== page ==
I’m always in search of albums that reach that calm abyss in the music of our heart. Like the reverberating rings of throwing a stone into a pond echoing across the surface. I have thought about Quicksilver Messenger Service’s lead singer Dino Valenti. He possesses one of the finest vocal timbres in rock from the psychedelic age.
Nicky Hopkins is without question rock’s greatest session musician. His signature contributions are still felt strongly today, 18 years after his passing. I continue being blown away by the breadth and depth of Nicky Hopkins piano contributions to rock.history
My first encounter with Nicky Hopkins’s musicianship was with The Jeff Beck Group and Beck-Ola. I saw Nicky Hopkins play with The Jeff Beck Group at the Fillmore East on July 3, 1969. He is depicted performing with The Jeff Beck Group on the cover of this definitive book by Julian Dawson.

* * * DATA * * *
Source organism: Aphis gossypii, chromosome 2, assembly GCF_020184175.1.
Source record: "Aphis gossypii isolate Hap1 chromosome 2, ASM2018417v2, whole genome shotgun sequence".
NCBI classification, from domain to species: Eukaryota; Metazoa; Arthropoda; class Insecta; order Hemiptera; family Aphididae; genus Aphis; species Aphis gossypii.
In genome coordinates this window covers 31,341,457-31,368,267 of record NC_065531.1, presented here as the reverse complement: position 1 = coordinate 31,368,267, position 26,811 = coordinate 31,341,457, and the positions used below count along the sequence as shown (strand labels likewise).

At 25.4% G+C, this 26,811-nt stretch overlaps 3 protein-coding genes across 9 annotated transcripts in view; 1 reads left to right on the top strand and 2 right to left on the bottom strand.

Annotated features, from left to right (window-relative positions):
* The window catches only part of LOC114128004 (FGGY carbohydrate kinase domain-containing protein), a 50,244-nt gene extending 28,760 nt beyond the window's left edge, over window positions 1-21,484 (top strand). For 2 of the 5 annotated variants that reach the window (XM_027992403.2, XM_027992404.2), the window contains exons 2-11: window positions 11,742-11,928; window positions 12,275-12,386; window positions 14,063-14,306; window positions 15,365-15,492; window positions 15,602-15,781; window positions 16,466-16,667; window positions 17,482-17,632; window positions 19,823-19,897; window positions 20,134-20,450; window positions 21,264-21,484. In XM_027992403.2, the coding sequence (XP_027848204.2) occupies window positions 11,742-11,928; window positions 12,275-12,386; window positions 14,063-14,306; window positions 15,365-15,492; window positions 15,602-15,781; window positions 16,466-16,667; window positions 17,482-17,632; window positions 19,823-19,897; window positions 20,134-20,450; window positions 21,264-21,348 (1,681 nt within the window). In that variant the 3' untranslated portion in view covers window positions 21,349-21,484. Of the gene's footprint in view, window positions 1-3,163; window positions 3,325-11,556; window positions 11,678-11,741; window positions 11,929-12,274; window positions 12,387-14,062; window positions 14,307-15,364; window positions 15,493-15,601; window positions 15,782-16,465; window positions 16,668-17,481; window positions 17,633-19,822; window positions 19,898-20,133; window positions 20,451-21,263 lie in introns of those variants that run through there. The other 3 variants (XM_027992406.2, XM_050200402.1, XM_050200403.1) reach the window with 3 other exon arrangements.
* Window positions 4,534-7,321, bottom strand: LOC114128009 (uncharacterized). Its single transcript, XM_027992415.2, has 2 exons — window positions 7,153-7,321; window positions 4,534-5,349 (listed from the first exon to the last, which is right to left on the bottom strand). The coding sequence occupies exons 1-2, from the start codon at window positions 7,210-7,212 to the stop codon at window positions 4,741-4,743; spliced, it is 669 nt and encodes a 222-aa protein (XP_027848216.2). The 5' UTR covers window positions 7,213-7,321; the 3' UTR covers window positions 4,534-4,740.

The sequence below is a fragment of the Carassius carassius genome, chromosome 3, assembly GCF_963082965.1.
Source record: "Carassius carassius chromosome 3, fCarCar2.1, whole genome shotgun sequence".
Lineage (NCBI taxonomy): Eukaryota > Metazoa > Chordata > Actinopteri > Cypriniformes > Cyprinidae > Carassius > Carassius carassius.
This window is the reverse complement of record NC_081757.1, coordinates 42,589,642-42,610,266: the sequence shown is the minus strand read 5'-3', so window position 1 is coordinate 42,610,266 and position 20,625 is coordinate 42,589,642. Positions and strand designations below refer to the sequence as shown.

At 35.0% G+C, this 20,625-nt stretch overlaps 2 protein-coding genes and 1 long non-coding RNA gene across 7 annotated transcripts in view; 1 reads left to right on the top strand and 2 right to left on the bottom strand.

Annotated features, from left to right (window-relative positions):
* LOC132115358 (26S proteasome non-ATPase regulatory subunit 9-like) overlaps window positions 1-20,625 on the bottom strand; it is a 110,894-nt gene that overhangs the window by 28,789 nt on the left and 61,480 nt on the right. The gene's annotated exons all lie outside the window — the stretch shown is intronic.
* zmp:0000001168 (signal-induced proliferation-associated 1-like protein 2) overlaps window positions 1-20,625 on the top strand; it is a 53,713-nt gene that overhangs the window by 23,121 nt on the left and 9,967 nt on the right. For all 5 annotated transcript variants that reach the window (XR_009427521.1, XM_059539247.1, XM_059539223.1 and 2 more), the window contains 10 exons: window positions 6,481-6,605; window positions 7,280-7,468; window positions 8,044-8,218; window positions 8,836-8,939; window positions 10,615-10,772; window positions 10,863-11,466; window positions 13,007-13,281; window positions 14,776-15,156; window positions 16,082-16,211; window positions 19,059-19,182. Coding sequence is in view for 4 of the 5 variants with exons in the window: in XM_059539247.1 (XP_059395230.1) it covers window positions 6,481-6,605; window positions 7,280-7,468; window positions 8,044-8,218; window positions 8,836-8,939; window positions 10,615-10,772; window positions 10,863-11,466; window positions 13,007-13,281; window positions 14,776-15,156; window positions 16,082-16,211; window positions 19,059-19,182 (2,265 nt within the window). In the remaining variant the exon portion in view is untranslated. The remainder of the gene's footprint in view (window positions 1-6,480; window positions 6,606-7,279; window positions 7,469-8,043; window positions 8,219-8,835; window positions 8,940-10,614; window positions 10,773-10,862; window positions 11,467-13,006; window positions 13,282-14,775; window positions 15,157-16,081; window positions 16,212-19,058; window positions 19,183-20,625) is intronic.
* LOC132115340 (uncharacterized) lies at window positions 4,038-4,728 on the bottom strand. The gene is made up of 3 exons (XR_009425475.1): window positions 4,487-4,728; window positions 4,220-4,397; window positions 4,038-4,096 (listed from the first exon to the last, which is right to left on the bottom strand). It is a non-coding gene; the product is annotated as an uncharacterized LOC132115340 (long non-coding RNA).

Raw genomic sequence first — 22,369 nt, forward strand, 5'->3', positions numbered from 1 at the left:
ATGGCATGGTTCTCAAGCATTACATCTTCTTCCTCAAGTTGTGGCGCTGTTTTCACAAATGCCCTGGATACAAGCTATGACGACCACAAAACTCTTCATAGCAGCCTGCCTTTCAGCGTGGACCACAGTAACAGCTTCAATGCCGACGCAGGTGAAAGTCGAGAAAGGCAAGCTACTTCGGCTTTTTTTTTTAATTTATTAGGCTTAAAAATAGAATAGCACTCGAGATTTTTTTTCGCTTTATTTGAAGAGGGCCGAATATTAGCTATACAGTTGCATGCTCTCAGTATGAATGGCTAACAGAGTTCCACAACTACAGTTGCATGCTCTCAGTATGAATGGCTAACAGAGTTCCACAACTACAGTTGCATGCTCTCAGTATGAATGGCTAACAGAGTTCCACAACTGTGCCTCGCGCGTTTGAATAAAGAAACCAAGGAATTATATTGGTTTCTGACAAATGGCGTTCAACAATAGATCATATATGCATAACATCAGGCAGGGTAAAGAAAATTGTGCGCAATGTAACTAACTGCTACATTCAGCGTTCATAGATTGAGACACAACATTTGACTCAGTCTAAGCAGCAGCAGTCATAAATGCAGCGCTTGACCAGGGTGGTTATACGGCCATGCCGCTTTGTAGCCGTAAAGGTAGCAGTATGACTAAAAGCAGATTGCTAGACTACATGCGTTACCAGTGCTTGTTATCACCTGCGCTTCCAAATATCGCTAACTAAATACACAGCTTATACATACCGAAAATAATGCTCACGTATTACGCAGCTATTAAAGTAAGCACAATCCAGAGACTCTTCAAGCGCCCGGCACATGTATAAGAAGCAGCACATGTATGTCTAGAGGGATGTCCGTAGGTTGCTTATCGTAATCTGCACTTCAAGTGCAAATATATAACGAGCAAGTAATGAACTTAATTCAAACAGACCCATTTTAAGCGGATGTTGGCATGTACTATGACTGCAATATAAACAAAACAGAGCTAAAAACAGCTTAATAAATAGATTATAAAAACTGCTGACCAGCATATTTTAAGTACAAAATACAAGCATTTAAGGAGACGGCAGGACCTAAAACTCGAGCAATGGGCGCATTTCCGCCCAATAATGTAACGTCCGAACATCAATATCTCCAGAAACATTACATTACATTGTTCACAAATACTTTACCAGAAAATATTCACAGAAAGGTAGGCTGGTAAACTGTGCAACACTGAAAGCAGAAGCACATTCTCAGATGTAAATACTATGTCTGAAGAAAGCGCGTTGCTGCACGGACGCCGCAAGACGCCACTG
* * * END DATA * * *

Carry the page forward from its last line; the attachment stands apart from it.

Nicky Hopkins got his recording start with Del Shannon. You can hear his piano virtuoso as a lad of 17 on the 1961 hit, “Runaway”. His frail health (he suffered from Crohn’s disease) forced him into the life of a session musician, where he excelled.
Nicky Hopkins was known as the Sixth Stone. His body of work with the Rolling Stones is immeasurable, ranging from “Ruby Tuesday” to “Waiting On A Friend”.
Nicky moved to Mill Valley, California to improve his health and took up with such San Francisco bands as The Jefferson Airplane and Jerry Garcia Band. He was considered a full-partner in Quicksilver Messenger Service and his touch played a fundamental role in Shady Grove and Just For Love.
The musicians he worked with over the decades were very taken with him.
“It was such a thrill to work for him as well as have him work with me. Every time I hear Joe Cocker’s ‘You Are So Beautiful’ I want to cry before Joe’s even come in. People try to emulate that piano piece, but there’s only one person could have played that—Nicky Hopkins.” – Peter Frampton